DERI hosts exhibit of the hidden history of women in tech

4 May 2011

An exhibit called “Hidden Histories of Women in Computing” is on display at the Digital Enterprise Research Institute (DERI) in NUI Galway.

The exhibit highlights the major contributions women have made to advances in communications and computer technologies, in spite of countless obstacles.

“For millennia, cultural, social, religious and legislative obstacles have ensured that females were denied access to many professions,” said DERI’s outreach officer Brendan Smith.

“Despite this, computing does have its female champions. Take for example, the mathematician Augusta Ada King, Countess of Lovelace, who wrote in 1843 the world’s first ever computer programme.”

DERI also provided workshops to second-level students on the role of women in science and technology in history to help increase the percentage of females involved in technology research and innovation.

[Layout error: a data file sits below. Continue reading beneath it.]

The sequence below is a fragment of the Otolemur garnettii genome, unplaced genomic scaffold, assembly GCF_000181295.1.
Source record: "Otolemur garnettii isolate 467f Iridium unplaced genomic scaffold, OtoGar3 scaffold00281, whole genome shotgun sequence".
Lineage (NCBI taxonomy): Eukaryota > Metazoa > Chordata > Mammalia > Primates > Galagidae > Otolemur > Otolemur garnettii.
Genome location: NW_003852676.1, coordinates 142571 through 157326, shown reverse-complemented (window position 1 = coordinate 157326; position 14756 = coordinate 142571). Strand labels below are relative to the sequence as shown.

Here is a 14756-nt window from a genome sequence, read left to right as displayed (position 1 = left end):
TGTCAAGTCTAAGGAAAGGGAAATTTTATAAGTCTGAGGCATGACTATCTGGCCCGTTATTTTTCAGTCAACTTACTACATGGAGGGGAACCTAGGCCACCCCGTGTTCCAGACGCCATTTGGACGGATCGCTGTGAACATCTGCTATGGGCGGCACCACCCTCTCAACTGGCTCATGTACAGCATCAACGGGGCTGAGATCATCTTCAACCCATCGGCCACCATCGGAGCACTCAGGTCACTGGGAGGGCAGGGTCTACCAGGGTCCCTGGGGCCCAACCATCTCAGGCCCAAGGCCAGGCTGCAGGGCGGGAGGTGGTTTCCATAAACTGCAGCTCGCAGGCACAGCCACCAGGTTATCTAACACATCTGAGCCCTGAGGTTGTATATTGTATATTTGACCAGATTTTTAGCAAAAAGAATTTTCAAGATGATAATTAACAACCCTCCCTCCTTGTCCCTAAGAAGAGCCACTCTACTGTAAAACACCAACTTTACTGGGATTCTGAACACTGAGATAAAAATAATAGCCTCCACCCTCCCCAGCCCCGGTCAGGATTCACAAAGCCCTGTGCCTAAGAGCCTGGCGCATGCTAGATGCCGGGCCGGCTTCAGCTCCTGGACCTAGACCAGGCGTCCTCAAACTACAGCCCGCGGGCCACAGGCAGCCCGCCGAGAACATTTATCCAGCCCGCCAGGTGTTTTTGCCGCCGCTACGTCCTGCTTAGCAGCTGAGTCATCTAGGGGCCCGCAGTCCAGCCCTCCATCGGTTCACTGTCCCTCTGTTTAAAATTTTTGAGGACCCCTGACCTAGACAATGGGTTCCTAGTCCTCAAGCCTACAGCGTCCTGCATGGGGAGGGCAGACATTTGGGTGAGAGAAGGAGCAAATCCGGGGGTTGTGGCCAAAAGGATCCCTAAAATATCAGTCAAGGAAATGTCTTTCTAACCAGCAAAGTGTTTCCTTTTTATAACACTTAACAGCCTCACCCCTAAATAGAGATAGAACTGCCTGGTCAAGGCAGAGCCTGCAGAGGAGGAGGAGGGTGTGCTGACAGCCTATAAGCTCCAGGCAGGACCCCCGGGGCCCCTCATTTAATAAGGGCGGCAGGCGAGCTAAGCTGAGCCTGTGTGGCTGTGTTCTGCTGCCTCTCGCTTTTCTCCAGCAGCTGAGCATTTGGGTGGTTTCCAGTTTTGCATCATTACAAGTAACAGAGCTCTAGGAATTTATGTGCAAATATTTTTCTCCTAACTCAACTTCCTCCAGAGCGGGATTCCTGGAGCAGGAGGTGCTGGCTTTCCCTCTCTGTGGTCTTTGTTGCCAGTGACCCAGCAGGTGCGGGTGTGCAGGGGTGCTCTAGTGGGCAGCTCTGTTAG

The exhibition is a part of DERI’s outreach activities based on the broader theme of Digital Inclusion.

Along with highlighting the role of women in technology, it provided online interactive guided learning programmes to asylum seekers in Galway City with the ICANDO initiative and it recently rolled out after-school workshops to parents on how to tackle cyber bullying among children and teenagers.

“Since February, our institute under the banner of ‘An Online Ireland, Accessible To All’ has provided a comprehensive programme of courses, workshops and exhibits aimed at involving sections of society that have felt at some time excluded or even threatened by the rapid advances in technology innovation,” said Smith.